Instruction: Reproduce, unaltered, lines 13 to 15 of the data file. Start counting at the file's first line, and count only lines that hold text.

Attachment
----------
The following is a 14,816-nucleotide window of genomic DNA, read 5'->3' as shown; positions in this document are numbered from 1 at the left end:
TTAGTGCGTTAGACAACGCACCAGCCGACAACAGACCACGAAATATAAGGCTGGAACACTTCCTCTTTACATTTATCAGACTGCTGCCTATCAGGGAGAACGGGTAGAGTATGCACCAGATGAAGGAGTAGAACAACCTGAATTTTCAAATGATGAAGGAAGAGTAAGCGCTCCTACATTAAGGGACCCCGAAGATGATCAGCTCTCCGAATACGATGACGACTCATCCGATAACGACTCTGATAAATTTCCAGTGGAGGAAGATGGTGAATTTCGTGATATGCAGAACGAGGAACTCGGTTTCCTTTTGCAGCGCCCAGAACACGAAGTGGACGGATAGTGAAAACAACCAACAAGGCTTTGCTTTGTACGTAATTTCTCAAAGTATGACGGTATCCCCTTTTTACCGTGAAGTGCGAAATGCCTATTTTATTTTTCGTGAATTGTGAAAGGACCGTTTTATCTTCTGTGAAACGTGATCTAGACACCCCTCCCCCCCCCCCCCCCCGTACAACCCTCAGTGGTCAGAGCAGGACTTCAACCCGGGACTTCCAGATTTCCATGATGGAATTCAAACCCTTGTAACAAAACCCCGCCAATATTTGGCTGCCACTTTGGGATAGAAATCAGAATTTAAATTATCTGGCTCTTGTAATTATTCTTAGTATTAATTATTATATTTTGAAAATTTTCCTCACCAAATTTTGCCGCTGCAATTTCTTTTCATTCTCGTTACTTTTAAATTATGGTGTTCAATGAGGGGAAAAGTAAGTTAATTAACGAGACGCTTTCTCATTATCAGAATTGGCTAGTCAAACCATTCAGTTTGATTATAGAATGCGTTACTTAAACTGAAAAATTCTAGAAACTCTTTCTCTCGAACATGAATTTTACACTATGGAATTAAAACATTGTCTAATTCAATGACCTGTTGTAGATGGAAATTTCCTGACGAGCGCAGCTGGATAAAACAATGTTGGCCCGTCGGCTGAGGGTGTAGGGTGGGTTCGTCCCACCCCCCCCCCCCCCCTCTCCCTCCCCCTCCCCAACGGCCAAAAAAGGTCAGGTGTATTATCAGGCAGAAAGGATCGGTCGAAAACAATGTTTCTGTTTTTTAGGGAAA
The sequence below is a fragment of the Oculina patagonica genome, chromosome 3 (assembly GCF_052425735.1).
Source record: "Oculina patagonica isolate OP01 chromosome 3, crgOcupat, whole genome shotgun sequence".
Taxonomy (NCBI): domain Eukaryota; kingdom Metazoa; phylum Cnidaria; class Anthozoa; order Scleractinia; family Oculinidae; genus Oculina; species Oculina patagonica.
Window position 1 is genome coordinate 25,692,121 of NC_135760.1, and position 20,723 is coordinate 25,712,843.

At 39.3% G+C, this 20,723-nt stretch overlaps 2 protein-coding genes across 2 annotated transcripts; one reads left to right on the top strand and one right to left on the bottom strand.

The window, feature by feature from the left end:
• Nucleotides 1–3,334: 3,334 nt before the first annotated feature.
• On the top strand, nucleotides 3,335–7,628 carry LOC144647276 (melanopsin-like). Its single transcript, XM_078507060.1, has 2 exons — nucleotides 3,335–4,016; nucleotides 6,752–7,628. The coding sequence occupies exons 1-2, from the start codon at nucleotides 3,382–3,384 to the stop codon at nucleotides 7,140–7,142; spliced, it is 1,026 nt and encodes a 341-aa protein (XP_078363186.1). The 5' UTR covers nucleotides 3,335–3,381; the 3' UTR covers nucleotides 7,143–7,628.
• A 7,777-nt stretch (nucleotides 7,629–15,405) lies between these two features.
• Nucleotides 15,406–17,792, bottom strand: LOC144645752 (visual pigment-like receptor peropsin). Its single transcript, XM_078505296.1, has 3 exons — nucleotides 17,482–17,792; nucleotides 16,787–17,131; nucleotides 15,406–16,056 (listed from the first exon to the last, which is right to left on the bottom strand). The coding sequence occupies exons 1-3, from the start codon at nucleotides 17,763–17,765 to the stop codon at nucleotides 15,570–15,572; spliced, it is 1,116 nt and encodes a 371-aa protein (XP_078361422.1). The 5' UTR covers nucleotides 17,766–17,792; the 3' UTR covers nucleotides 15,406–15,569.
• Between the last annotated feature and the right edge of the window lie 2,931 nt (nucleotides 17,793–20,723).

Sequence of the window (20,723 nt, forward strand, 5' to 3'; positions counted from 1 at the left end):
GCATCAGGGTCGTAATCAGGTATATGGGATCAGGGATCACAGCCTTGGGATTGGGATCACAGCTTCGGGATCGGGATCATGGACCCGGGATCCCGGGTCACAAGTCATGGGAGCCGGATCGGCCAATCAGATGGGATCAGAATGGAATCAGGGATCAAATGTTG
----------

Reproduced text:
• Between the last annotated feature and the right edge of the window lie 2,931 nt (nucleotides 17,793–20,723).

Sequence of the window (20,723 nt, forward strand, 5' to 3'; positions counted from 1 at the left end):
GCATCAGGGTCGTAATCAGGTATATGGGATCAGGGATCACAGCCTTGGGATTGGGATCACAGCTTCGGGATCGGGATCATGGACCCGGGATCCCGGGTCACAAGTCATGGGAGCCGGATCGGCCAATCAGATGGGATCAGAATGGAATCAGGGATCAAATGTTG